Overworked and underpaid. That would describe the situation our public elementary and high school teachers are in, here in our country, and especially in the provinces. No wonder some (emphasis on some) of them come up with a lot of "creative" solutions to cope with the financial hardships. These are some of them:
1. Selling ice-candy and puto during recess.
“Class you make take your break. Who wants to buy ice candy? You can pay me later.” Said Mrs. Grade three teacher.
2. School supplies, anyone?
“Get one whole intermediate paper. For those who don’t have, you may buy from me. I also have bond paper, ballpens…”
3. You will automatically get a grade of 90% for your project if you contribute______ for ______.
Fill in the blanks. A friend once remarked, they contributed money supposedly to buy electric fans for the classroom but up until they graduated high school, they failed to materialize.
4. Delegating tasks not meant for students.
Pulling grass, sweeping the streets, applying floor wax was part of our curriculum. And because our teachers were handling a lot of classes, the checking of papers would usually be delegated to the top students of the class.
5. The dreaded PTA (Patay, Tatay Aragmot na naman- aragmot in waray means contribution).
“Ask your parents to come tomorrow for the PTA meeting.” To students, that only meant one thing- another round of contribution.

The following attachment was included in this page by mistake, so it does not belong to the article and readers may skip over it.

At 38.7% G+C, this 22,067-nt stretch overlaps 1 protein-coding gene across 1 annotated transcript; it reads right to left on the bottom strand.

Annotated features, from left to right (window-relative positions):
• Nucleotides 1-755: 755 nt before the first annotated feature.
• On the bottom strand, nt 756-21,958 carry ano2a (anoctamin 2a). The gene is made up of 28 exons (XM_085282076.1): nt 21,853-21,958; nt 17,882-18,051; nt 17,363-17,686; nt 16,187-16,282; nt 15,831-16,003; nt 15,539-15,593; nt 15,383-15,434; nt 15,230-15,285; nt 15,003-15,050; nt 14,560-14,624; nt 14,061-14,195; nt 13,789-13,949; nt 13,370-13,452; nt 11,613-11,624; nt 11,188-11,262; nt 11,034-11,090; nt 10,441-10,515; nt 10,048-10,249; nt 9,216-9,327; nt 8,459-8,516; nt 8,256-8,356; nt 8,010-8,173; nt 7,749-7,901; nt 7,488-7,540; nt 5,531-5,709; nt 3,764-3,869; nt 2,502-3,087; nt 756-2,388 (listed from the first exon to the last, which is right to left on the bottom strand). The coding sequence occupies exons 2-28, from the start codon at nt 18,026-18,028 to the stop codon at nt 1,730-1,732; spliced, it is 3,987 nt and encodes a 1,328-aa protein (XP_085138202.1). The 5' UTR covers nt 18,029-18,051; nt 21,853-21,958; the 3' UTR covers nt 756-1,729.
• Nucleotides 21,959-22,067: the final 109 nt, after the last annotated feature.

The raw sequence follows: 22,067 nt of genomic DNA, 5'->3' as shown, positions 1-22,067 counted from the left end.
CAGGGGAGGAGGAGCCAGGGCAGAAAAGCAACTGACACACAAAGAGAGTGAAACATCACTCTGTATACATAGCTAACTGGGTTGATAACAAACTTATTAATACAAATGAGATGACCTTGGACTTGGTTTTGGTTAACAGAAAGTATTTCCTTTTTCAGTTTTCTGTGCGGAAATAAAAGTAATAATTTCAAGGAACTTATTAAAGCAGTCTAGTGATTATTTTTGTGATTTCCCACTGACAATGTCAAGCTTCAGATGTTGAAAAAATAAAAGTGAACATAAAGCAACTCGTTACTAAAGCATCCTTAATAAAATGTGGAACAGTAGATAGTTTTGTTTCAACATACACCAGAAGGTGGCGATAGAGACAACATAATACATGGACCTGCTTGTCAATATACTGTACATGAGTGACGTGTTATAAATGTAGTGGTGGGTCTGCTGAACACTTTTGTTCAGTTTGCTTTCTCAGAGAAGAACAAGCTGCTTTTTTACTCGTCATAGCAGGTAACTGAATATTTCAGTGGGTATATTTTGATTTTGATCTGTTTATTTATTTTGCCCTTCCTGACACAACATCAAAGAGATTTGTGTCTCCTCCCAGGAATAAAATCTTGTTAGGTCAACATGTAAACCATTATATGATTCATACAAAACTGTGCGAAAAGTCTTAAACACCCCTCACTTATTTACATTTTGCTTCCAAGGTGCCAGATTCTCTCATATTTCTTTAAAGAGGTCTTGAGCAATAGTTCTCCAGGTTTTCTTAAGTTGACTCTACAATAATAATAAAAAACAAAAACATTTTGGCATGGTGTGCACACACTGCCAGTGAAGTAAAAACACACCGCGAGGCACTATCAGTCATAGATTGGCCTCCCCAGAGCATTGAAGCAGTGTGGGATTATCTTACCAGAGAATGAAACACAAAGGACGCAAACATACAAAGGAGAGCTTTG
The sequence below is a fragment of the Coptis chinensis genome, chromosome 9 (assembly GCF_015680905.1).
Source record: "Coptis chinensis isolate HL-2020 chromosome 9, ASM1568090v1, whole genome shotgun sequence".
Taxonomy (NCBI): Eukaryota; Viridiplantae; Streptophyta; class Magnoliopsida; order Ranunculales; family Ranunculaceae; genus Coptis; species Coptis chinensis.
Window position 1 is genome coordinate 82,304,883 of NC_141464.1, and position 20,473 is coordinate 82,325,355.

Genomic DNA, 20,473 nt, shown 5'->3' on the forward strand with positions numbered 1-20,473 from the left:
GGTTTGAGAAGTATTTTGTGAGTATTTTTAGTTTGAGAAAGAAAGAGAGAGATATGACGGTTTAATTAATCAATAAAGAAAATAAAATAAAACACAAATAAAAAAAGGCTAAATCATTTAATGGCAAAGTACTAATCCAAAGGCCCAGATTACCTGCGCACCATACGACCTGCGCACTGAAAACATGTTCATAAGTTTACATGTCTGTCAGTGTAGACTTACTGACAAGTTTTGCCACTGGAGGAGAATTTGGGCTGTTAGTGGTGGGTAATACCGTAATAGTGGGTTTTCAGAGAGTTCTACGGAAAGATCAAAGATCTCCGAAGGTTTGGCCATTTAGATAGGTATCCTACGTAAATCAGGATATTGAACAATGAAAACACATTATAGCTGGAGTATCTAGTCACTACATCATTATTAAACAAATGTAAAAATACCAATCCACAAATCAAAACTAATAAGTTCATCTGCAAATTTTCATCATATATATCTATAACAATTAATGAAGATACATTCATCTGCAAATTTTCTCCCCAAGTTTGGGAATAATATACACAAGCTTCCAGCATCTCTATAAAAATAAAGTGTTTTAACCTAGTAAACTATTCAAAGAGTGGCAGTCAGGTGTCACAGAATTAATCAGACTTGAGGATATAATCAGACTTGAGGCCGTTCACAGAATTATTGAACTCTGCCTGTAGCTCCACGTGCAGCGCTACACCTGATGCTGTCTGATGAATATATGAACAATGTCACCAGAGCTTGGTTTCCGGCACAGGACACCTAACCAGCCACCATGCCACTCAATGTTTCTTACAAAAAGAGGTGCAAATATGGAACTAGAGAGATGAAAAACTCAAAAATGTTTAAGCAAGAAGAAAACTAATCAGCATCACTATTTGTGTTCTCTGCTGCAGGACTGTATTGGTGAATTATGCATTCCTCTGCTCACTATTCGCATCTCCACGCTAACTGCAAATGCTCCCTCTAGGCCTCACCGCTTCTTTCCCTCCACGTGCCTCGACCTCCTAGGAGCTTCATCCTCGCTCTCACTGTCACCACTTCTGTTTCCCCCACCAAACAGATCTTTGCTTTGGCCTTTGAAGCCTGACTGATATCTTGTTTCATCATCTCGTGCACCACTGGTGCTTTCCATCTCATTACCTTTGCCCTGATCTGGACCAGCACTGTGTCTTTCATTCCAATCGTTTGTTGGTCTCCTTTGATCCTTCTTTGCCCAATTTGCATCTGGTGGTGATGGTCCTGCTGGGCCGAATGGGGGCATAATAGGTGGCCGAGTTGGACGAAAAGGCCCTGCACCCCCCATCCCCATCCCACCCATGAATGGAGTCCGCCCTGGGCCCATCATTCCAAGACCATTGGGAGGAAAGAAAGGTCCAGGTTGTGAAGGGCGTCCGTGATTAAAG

The result is poor quality of education. How can public school teachers focus on giving the best training when their needs are not met?
Because of the large student population, public school teachers are usually given more load than they can handle. In a class, there would also be around 45-50+ students. With those numbers, the teacher will not be able to function effectively, let alone monitor each student’s progress.
There are, of course, great shining examples that stand out from the bunch- noble, dedicated educators who take their job seriously in molding the minds of young people. But low salaries and delayed pay are realities they have to deal with and it would be so easy for them to turn to these “solutions”.
In my years studying in a public school, it’s a little sad to see the real situation in our public educational system- the lack of classrooms, lack of adequate facilities (we lacked chairs in our dilapidated classrooms), lack of books, and most of all, the people in high places just sit and watch these things happen.
Our students are not wanting in talent or in brains and we need motivated and well-trained public school teachers to help students maximize their potential. Correct me if I’m wrong, but more than 70% of youngsters in the Philippines study in public schools. It would be a shame to see our greatest resources go to waste, just because our government failed to invest in our public school system.
Perhaps it is time for our public school teachers to be given due compensation for their efforts.